decided: November 22, 1978.
COMMONWEALTH OF PENNSYLVANIA
RICHARD VICKERS, A/K/A RICHARD TURSI, APPELLANT
No. 242 October Term, 1978, Appeal from the Judgment of Sentence of the Court of Common Pleas of Montgomery County, Pennsylvania, Criminal Division, at Nos. 4271-76, 4271.2-76.
Van Weiss and George B. Ditter, Assistant Public Defenders, Norristown, for appellant.
Ross Weiss, First Assistant District Attorney, Elkins Park, and William T. Nicholas, District Attorney, Norristown, for Commonwealth, appellee.
Jacobs, President Judge, and Hoffman, Cercone, Price, Van der Voort, Spaeth and Hester, JJ. Jacobs, President Judge, concurs in the result. Hoffman, J., did not participate in the consideration or decision of this case.
[ 260 Pa. Super. Page 472]
This is an appeal from appellant's conviction for violation of the Controlled Substance, Drug, Device & Cosmetic Act and for criminal conspiracy. Appellant raises numerous issues; however, for the reasons set forth below, we affirm appellant's conviction.
The Commonwealth alleged that on June 4, 1976 at 4:40 P.M., appellant sold two cigar boxes containing drugs, including nalorphine, to Joseph Amato, an undercover agent of the Bureau of Drug Control of the Pennsylvania Department of Justice. It was said that this transaction took place in the kitchen of appellant's apartment in Norristown, Pennsylvania. Also present was appellant's accomplice, John McManus (a/k/a John North). In another room was Daniel Josephs, an informant.
At appellant's trial, Agent Amato testified that the informant Daniel Josephs told Agent Amato that appellant was involved in selling drugs. Agent Amato later was introduced to appellant on May 27, 1976, who told Amato that he had access to certain drugs. Arrangements were later made for Amato to buy some drugs and, on June 4, 1977, Agent Amato and Josephs met with appellant and John McManus at appellant's apartment to complete the deal.
Appellant and Agent Amato went to the kitchen to discuss which drugs were to be sold. Appellant then went into the next room to get the two boxes of drugs. When appellant returned to the kitchen, McManus was with him. The drugs were sold to Agent Amato for $150.00. Since Agent Amato only had $125.00 on him, he asked appellant if it would be all right to pay the remaining $25.00 later. Appellant agreed.
[ 260 Pa. Super. Page 473]
According to Agent Amato, appellant said that he would be getting some desoxyn (an amphetamine) later that day. Agent Amato told appellant that he would also like to buy some desoxyn and the two men agreed to meet later in the evening. Agent Amato testified that he did meet with appellant at Agent Amato's "undercover apartment" in Whitpain Township, where appellant gave Agent Amato a medicine bottle containing twenty-five desoxyn tablets in exchange for $67.00.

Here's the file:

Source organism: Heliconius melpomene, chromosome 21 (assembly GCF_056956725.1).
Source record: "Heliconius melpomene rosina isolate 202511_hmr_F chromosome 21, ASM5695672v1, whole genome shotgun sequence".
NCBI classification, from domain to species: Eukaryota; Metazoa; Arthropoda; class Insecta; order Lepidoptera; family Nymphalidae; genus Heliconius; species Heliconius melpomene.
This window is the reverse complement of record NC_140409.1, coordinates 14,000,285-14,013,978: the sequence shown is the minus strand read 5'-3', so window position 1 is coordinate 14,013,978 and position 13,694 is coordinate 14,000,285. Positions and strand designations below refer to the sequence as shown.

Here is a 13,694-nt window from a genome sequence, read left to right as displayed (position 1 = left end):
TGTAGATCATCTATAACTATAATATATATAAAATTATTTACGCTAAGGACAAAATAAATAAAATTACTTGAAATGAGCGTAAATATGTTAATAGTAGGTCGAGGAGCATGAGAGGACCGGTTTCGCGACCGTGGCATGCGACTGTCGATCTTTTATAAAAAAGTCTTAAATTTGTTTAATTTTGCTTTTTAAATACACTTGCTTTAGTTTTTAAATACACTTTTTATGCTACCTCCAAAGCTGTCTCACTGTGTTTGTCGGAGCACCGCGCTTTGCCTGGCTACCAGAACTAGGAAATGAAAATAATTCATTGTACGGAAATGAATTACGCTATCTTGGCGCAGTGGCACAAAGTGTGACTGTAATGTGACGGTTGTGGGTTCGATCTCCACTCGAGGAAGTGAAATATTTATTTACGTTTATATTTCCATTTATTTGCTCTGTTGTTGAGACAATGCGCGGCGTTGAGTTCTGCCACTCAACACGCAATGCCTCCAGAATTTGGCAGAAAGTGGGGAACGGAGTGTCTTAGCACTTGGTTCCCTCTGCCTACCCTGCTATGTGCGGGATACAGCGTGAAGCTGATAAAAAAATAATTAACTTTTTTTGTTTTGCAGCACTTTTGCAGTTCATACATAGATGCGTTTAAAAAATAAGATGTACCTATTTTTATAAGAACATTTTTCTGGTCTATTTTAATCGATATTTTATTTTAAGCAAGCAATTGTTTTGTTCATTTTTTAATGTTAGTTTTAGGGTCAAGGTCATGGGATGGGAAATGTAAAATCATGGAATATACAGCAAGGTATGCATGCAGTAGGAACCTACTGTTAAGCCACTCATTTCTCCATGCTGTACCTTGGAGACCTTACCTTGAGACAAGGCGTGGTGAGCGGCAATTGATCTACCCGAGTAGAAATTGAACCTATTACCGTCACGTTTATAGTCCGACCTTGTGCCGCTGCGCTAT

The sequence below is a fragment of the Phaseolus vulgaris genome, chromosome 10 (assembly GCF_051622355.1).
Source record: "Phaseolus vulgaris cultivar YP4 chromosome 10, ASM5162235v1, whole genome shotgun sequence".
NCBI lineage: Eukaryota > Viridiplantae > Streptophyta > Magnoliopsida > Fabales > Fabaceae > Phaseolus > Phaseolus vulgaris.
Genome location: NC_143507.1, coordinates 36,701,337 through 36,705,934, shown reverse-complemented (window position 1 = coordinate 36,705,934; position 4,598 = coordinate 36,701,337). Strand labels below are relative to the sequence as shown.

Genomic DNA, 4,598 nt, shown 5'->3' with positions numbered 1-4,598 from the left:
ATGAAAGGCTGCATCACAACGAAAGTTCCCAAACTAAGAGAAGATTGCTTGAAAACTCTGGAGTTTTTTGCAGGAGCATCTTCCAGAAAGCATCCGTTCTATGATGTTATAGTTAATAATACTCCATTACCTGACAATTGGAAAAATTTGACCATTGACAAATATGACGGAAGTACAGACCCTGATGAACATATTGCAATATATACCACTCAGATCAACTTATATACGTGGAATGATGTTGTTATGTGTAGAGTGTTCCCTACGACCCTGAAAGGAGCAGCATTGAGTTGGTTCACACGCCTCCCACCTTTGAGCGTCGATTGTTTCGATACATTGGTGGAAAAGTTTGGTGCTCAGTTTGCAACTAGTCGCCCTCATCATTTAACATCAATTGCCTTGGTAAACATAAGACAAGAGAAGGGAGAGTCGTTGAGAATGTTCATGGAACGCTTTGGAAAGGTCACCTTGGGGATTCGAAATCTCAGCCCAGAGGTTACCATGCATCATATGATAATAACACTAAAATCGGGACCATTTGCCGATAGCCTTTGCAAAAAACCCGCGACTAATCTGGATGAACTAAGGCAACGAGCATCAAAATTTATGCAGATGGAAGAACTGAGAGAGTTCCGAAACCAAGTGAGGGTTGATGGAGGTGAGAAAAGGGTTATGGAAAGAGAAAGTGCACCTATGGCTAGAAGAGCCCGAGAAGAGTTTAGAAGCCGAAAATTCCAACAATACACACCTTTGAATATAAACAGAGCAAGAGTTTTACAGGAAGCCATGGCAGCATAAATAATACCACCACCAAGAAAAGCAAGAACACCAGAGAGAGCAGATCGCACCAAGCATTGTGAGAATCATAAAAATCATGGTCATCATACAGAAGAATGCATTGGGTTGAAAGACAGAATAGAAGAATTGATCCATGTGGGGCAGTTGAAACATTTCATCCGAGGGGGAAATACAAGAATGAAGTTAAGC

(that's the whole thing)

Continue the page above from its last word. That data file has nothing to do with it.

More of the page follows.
Appellant gave a different account of these transactions. Appellant said that he met Daniel Josephs in the early part of 1976. At that time appellant was on the methadone program and had been for about eight months trying to cure his heroin habit. After appellant and Josephs had known each other for a while, Josephs allegedly convinced appellant to start using a different drug called methadrine on which appellant also became addicted. Appellant testified that he and Josephs shared an apartment for a few weeks in March or April of 1976 where they found the two boxes of drugs under the sofa after their other roommate, an unnamed individual, moved; that he and Josephs both sampled the drugs when they first discovered them and found that the drugs were not very potent; that Josephs then took the drugs with him when he moved to a different apartment; that Josephs promised to sell appellant methadrine if appellant would in turn sell some drugs to Josephs' friend, who turned out to be undercover Agent Amato. Appellant agreed and Josephs allegedly brought the two cigar boxes of drugs over to appellant's apartment. It was these drugs that appellant sold to Agent Amato. As for the second sale, appellant contends that such a transaction never occurred.
Appellant does not deny that he sold the two boxes of drugs to Agent Amato but asserts entrapment as his defense. Where an accused claims entrapment and the testimony at trial is conflicting, the general rule is that this becomes a question for the factfinder to determine. Commonwealth v. Clawson, 250 Pa. Super. 422, 378 A.2d 1008 (1977); Commonwealth v. Cameron, 247 Pa. Super. 435, 372
[ 260 Pa. Super. Page 474]
A.2d 904 (1977). In the instant case, as the above summation of testimony indicates, the evidence was conflicting. Therefore, the issue of entrapment was properly given to the jury, which credited Agent Amato's testimony and apparently disbelieved appellant's version of the events. For this reason we accordingly affirm the lower court's decision on this point.